Consumer prices dropped 0.3 percent in March following a tiny 0.1 percent rise in February, the
Core inflation, which excludes volatile food and energy, dropped 0.1 percent last month. Over the past 12 months, inflation is up a moderate 2.4 percent while core prices have risen 2 percent.
However, with steady gains in employment and a jobless rate now down to 4.5 percent, the lowest in nearly a decade, and energy prices rebounding, inflation is beginning to rise.
“Another month like March and a June rate hike will become less likely,” he said in a research note.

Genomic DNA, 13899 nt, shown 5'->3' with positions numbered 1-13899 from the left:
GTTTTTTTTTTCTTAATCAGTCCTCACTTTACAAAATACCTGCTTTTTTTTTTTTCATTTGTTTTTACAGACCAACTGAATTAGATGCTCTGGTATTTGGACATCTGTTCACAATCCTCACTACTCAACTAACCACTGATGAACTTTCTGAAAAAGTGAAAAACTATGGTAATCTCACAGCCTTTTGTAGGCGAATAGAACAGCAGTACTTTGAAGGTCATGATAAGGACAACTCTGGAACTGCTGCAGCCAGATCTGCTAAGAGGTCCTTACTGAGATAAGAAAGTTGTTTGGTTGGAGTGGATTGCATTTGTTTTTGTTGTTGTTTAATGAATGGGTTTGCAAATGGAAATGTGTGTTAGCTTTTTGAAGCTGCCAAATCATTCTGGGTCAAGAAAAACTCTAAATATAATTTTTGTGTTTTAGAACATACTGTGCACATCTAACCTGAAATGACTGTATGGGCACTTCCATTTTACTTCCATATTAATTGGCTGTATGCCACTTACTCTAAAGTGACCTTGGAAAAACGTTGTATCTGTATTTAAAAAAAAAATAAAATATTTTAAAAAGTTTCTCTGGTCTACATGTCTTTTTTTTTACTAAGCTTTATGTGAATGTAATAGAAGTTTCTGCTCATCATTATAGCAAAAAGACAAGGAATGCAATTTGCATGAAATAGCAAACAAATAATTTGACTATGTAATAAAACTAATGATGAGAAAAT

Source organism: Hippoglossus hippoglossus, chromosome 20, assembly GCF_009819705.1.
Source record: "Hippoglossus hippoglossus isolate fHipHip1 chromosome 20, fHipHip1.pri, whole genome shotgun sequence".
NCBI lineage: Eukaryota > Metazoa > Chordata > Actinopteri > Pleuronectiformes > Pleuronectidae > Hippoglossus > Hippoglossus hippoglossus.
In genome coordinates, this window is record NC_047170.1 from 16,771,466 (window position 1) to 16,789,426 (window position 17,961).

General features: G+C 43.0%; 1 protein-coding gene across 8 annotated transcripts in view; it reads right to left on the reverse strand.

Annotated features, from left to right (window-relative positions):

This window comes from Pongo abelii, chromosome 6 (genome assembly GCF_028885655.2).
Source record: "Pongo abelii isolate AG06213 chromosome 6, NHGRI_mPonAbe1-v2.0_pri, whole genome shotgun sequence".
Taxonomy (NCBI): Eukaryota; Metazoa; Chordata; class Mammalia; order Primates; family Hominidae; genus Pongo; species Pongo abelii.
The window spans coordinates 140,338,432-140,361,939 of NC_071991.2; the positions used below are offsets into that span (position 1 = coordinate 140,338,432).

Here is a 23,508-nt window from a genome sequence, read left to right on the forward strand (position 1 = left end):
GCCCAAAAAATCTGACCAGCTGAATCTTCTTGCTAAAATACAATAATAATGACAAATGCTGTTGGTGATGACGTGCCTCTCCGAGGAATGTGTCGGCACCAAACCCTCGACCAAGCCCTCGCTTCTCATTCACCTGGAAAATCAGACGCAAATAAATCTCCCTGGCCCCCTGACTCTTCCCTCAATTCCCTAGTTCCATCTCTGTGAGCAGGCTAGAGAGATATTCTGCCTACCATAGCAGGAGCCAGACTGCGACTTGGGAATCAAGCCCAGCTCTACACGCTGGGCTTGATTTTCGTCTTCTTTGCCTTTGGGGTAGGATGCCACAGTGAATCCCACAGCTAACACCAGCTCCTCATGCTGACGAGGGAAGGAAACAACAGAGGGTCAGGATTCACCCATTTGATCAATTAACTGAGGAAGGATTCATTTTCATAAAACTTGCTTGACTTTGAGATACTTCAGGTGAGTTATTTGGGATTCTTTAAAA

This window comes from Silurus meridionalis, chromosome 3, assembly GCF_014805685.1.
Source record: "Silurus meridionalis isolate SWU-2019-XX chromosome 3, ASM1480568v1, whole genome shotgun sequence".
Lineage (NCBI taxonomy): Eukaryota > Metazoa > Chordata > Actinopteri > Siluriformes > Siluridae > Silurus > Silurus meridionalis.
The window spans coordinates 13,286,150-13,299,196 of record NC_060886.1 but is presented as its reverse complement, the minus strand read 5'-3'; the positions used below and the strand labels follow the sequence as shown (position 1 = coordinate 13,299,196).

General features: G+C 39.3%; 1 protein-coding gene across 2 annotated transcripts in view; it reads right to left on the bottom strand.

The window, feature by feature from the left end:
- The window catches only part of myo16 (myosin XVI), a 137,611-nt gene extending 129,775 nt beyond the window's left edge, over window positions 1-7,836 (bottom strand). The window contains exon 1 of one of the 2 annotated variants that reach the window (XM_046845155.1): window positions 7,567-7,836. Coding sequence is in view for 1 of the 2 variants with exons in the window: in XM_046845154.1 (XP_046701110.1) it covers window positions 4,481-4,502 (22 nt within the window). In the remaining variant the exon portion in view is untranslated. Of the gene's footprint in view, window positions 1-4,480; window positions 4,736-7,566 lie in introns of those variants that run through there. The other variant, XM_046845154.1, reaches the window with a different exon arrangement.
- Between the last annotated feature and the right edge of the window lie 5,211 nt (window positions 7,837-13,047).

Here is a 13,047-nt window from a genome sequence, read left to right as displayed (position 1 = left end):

For March, energy prices dropped 3.2 percent, led by the big 6.2 percent plunge in gasoline prices. Even with the decline, gasoline prices are 19.9 percent higher than a year ago.
Food costs edged up 0.3 percent last month but remain only 0.5 percent higher than a year ago.
Outside of energy and food, the prices of car insurance, medical care and airline fares were all up in March.